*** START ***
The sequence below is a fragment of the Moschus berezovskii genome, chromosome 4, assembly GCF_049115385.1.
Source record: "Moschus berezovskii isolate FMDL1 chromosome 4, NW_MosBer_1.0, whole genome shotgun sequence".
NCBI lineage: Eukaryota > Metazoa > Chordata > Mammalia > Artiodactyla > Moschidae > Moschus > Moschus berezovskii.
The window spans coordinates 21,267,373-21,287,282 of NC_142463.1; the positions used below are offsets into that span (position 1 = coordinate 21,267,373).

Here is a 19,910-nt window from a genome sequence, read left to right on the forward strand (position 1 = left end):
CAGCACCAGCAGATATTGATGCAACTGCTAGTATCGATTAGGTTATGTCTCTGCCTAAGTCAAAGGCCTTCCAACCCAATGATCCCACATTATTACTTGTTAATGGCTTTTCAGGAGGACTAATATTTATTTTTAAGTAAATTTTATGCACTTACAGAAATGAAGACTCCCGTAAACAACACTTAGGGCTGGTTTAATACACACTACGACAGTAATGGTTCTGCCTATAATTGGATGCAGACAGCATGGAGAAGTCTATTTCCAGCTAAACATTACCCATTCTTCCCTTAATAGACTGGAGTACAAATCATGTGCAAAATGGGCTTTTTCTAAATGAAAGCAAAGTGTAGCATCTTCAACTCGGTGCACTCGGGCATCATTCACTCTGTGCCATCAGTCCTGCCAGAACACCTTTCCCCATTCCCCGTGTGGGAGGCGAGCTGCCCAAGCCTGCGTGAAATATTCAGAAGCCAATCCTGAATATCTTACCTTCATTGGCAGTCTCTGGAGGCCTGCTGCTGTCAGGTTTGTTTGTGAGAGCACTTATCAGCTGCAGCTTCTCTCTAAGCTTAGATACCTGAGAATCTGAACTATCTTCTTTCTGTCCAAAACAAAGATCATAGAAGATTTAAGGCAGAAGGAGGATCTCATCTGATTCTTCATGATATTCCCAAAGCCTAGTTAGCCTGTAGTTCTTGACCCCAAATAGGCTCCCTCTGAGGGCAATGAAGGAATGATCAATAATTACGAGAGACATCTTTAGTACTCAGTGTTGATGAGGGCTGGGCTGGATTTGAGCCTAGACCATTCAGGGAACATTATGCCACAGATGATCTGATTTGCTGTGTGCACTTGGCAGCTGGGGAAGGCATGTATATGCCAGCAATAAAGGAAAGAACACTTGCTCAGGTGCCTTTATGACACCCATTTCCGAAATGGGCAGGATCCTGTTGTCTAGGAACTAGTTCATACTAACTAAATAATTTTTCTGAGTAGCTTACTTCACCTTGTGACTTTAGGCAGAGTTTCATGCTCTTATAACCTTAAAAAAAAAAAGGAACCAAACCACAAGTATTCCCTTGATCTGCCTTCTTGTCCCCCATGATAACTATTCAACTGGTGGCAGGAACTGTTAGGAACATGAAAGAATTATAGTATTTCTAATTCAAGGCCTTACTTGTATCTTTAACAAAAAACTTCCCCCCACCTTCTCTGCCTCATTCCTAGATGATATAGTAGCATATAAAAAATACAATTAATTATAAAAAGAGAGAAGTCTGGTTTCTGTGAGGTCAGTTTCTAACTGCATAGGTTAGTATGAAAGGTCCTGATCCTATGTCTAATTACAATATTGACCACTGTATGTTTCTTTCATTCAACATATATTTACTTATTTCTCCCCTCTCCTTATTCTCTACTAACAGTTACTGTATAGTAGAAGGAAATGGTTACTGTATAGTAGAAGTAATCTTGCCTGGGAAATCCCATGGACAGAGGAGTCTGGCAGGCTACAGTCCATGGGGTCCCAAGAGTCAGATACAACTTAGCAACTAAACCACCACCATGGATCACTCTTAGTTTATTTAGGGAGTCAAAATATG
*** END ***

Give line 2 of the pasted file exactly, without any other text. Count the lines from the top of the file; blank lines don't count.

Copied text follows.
Source record: "Moschus berezovskii isolate FMDL1 chromosome 4, NW_MosBer_1.0, whole genome shotgun sequence".